Technology

November 9, 2018
 

AFRL aids NASA in lofty endeavor

Holly Jordan
Wright-Patterson AFB, Ohio

Air Force Research Laboratory electrical engineer Corey Boltz makes final adjustments before conducting a proof-of-concept arc test in preparation for follow-up testing to support a NASA research effort.

Ingenuity and collaboration were the keys to success as a group of Air Force Research Laboratory engineers took a series of tests to new heights.

At the request of NASA, AFRL rapid-response Systems Support researchers delved into the realm of space to help determine the effects of unintended electrical arcing on astronaut space suits during extravehicular maintenance.

NASA researchers came to the AFRL team with a simple question.  How does an electrical arc behave in a vacuum?  Although this may seem like a fairly simple question, it was a concept that had not been explored fully before. 

“What was not understood were the ramifications of an arc in space,” said Electrical and Electronic Materials Evaluation team lead Brett Jordan. “What are the mass and velocity of the particles produced by the arcing, and what would be the effects of those metal particles flying off the arc in that environment?”

To answer this question, AFRL began by determining how to build fixtures for a low-pressure test and performing proof-of-concept testing to determine the best method to reliably create an arc in the planned lab setting. This initial series of tests helped the researchers understand the materials, positioning, and current needed to successfully generate the arc, as well as the proper test setup to use for an Earth-orbit vacuum environment.

With this initial data in hand, the team then began to prepare for low-pressure testing. Reaching out to fellow AFRL materials and electronics researchers, the team acquired a low-pressure chamber and secured a laboratory for conducting the tests.

The Air Force Research Laboratory Materials Evaluation team generates an electrical arc fault in a vacuum chamber in support of a NASA research effort to determine the effects of arcing in Earth-orbit conditions.

“It really was a team effort,” said electrical engineer and project lead Corey Boltz. We received assistance from many different teams throughout AFRL to make this happen.”

After another round of experimental tests and setup, the team was ready to begin the final round of testing and data collection. With the assistance of NASA engineers, the AFRL team performed a series of 35 tests in the low-pressure chamber. Each test run was a careful exercise in control and precision. For each individual test, the team followed a rigorous process that involved precise placement of the test fixture, calibration of multiple high-speed data capture cameras, and pumping the chamber down to extreme low-pressure atmospheric conditions.

The team completed the tests quickly, despite the complex setup required between each test run. From start to finish, the low-pressure test runs were completed in nine days. Jordan says this was possible because the AFRL test chamber offered capabilities that were not immediately available to the NASA team. Because of the chamber’s design, its pressure could be lowered to the necessary test conditions in about half the time it takes a typical chamber to achieve the same conditions. As a result, more test runs could be completed in a shorter period of time.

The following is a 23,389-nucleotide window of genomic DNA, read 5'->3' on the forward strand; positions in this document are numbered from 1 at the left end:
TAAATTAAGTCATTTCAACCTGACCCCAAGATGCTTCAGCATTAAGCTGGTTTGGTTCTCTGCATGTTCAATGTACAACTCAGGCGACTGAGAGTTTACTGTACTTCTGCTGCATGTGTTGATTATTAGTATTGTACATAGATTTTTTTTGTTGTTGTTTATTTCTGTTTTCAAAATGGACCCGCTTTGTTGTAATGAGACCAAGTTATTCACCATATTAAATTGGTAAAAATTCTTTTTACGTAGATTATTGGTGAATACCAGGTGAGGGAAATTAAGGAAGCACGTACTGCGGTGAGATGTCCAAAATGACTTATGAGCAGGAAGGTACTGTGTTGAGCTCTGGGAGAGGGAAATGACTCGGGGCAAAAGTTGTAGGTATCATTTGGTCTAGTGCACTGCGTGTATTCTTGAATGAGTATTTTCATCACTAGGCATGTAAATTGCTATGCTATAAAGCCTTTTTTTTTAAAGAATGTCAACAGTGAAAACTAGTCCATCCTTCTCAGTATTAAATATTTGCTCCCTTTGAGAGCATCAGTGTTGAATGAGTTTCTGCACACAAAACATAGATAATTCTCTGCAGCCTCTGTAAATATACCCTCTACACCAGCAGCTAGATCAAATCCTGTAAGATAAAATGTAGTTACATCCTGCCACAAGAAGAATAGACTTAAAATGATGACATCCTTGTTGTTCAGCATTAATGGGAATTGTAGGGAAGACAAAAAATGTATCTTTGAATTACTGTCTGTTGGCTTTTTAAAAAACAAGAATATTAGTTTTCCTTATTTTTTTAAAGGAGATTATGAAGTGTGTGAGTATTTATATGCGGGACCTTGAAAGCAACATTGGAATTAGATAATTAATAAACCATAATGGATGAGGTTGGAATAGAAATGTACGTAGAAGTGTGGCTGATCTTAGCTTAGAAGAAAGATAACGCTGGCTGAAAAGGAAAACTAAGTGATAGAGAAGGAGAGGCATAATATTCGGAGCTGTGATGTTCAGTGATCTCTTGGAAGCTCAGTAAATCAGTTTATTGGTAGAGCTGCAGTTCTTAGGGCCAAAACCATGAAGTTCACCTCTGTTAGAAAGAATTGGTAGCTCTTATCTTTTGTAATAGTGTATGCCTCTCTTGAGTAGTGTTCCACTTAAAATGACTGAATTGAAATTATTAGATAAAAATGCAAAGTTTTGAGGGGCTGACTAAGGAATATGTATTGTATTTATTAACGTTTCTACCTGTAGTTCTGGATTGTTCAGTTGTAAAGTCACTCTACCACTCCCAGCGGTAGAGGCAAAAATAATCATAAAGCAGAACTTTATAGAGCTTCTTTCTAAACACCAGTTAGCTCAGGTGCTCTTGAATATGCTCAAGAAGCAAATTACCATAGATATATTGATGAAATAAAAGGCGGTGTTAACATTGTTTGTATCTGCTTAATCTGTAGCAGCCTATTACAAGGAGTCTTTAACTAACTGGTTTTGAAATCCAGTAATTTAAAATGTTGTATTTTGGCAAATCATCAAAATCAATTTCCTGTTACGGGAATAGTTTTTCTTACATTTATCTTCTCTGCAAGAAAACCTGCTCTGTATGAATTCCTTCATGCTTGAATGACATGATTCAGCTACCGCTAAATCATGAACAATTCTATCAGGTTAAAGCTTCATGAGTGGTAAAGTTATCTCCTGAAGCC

“For us, it was all part of our rapid-response mission, and the customer appreciated that quick turnaround,” Boltz said.

The data gathered from the testing provided important data that NASA is using to structure their own set of tests. 

NASA project researchers Erick Rossi De La Fuente (left) and Christopher Kostyk look on as Air Force Research Laboratory electrical engineer Corey Boltz makes adjustments to a vacuum chamber test fixture. AFRL and NASA teamed to conduct low-pressure arc fault testing in support of a NASA effort to determine the effects of arcing in Earth-orbit conditions.

“This data-rich testing enabled the optimization of tests being performed at three other facilities, which are adding various other factors related to the extra vehicular activity scenario,” said NASA technical lead Amri Hernandez-Pellerano. “The AFRL pathfinder tests enabled us to properly plan resources in this study.”

Jordan added that since these tests were the first space vacuum work the group had performed, the testing event benefited AFRL as well by expanding the base of knowledge for electrical arcing in low-pressure environments. He said the data and processes established will be useful for the project researchers and other AFRL teams as they tackle future endeavors. 

It was a win-win situation that resulted in quick answers and valuable data for everyone involved.

“As the Systems Support rapid reaction team, that’s what we do,” said Jordan. “We’re proud of our mission.  We take it seriously, we enjoy it, and when we need to come up with good answers quickly, we make it happen quickly.”




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